Adhesion performance

The adhesion techniques of ACPs can be summed up as point-by-point bonding, with many points forming surfaces with arbitrary topographies. This adhesion strategy has been widely discovered in nature (e.g., starfish stick on rough reefs using their numerous tube feet and weaver ants weave leaves to form nests using silk) and has inspired the integration of soft materials by tough bridging islands, named molecular staples. In this strategy, the adhesion is robust once the diameters of the bridging points are smaller than the flaw sensitivity length of the adhesive.

A 180-degree peel test was used to evaluate the adhesion performance of ACPs. In this test, ACPs were applied between two pieces of the same material for adhesion. The adhesion energy, Γ, was calculated by dividing the two-fold measured peeling force, F, with the width of the specimen, W (Fig. 2a). First, ACPs dosage was assessed. A polyacrylamide (PAAm) hydrogel is selected as the model material for the measurement since it is highly accessible with stable physical characteristics that resemble soft tissues. Figure 2b shows that the adhesion energy drastically increases with low ACPs dosage (less than 8.6 mg/cm2), indicating the amount of ACPs was inadequate to cover the surface. When ACPs dosage exceeded 8.6 mg/cm2, adhesion energy barely changed and was constant at around 612.9 J/m2. The effect of degradation on adhesion performance was assessed. PAAm hydrogels were prepared with deionized water, which cannot promote degradation. As a result, ACPs remained stable at the PAAm interfaces, and the adhesion energy was maintained after ACPs were applied for 3000 min. In contrast, secretion from a porcine stomach and porcine intestine may contain various enzymes to degrade ACPs. The adhesion energy of those tissues by ACPs declines to zero after 1500 min (Fig. 2c). We also detected the weight loss of ACPs after they degraded and dissolved in the presence of lysozyme or trypsin enzymes (Fig. 2d). The enzymes in the stomach and intestine are capable of rapidly degrading ACPs. Whereas the adhesion energy measured ex vivo only accounts for the adhesion by ACPs, the tissues heal fast in vivo. The degradation rate should match the healing rate of the tissues so that ACPs will not retard tissue healing.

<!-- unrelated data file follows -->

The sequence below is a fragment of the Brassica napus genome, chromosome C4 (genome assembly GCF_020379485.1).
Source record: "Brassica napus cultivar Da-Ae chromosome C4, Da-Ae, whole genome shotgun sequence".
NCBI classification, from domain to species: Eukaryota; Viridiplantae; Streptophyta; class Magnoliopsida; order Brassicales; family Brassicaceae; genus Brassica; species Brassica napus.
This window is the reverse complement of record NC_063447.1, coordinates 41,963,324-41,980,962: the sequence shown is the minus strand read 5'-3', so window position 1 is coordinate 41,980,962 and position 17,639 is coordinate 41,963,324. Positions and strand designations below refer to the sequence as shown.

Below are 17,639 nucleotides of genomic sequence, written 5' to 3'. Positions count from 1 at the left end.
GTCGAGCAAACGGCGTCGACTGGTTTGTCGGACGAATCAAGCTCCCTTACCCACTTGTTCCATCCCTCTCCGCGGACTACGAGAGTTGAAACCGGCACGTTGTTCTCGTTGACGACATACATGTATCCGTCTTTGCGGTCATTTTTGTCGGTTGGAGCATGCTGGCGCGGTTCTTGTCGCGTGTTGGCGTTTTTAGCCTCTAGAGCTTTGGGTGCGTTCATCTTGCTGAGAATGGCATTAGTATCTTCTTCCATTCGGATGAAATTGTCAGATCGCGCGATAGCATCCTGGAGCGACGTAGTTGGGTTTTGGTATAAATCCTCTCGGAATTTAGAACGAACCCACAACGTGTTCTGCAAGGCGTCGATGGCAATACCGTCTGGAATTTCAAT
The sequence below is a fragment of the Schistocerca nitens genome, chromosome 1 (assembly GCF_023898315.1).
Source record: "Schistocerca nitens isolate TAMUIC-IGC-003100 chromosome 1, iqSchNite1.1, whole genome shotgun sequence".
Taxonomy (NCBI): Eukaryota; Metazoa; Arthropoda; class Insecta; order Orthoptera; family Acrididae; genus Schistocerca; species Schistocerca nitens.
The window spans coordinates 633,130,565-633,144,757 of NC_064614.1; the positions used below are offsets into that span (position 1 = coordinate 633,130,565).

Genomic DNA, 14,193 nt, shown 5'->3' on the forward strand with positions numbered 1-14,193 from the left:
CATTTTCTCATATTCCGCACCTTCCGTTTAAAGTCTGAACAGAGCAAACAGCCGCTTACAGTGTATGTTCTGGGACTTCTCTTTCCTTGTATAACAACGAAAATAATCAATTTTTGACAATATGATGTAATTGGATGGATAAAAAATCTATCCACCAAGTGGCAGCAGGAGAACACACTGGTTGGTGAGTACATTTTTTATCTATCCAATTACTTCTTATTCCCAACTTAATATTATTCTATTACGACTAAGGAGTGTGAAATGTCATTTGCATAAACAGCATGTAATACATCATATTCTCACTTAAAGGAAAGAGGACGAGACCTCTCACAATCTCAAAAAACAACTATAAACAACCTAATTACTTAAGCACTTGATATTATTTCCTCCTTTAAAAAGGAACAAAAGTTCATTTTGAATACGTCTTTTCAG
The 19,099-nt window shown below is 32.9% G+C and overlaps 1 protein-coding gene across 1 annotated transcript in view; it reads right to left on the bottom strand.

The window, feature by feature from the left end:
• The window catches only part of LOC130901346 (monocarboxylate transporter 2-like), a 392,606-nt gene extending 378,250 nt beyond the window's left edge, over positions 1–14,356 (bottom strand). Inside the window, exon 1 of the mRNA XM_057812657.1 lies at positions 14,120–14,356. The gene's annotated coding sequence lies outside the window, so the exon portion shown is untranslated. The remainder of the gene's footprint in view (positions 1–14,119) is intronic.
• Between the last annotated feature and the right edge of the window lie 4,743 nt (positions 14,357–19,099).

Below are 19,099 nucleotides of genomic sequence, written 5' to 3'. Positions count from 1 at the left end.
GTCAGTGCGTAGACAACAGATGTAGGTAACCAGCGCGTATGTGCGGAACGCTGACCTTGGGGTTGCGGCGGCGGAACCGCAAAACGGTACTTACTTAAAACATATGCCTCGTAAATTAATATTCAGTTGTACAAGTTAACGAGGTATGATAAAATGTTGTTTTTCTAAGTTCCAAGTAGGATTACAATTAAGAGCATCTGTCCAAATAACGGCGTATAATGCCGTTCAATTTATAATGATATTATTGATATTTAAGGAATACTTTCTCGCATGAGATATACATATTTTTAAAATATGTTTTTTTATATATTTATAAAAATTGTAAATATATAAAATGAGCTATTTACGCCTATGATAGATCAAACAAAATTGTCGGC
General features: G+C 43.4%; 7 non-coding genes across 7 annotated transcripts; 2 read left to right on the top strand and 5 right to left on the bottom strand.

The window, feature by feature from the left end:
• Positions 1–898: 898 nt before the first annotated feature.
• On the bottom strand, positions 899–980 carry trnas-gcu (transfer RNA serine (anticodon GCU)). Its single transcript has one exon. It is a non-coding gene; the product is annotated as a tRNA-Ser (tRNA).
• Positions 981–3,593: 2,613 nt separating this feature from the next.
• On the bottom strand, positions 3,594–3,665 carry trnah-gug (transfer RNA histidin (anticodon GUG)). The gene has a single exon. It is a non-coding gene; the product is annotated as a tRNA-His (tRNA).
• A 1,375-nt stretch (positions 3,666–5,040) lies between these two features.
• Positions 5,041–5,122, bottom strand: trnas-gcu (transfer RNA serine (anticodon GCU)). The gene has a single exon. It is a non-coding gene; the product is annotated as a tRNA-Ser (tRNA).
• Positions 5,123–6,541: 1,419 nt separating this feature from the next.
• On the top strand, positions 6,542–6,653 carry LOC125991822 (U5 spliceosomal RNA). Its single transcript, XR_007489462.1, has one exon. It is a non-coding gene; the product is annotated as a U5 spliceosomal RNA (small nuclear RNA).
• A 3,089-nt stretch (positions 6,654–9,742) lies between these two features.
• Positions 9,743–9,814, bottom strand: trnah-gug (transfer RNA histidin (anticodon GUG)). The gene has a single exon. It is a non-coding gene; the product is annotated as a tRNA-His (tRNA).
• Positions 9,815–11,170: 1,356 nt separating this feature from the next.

Fig. 2
figure 2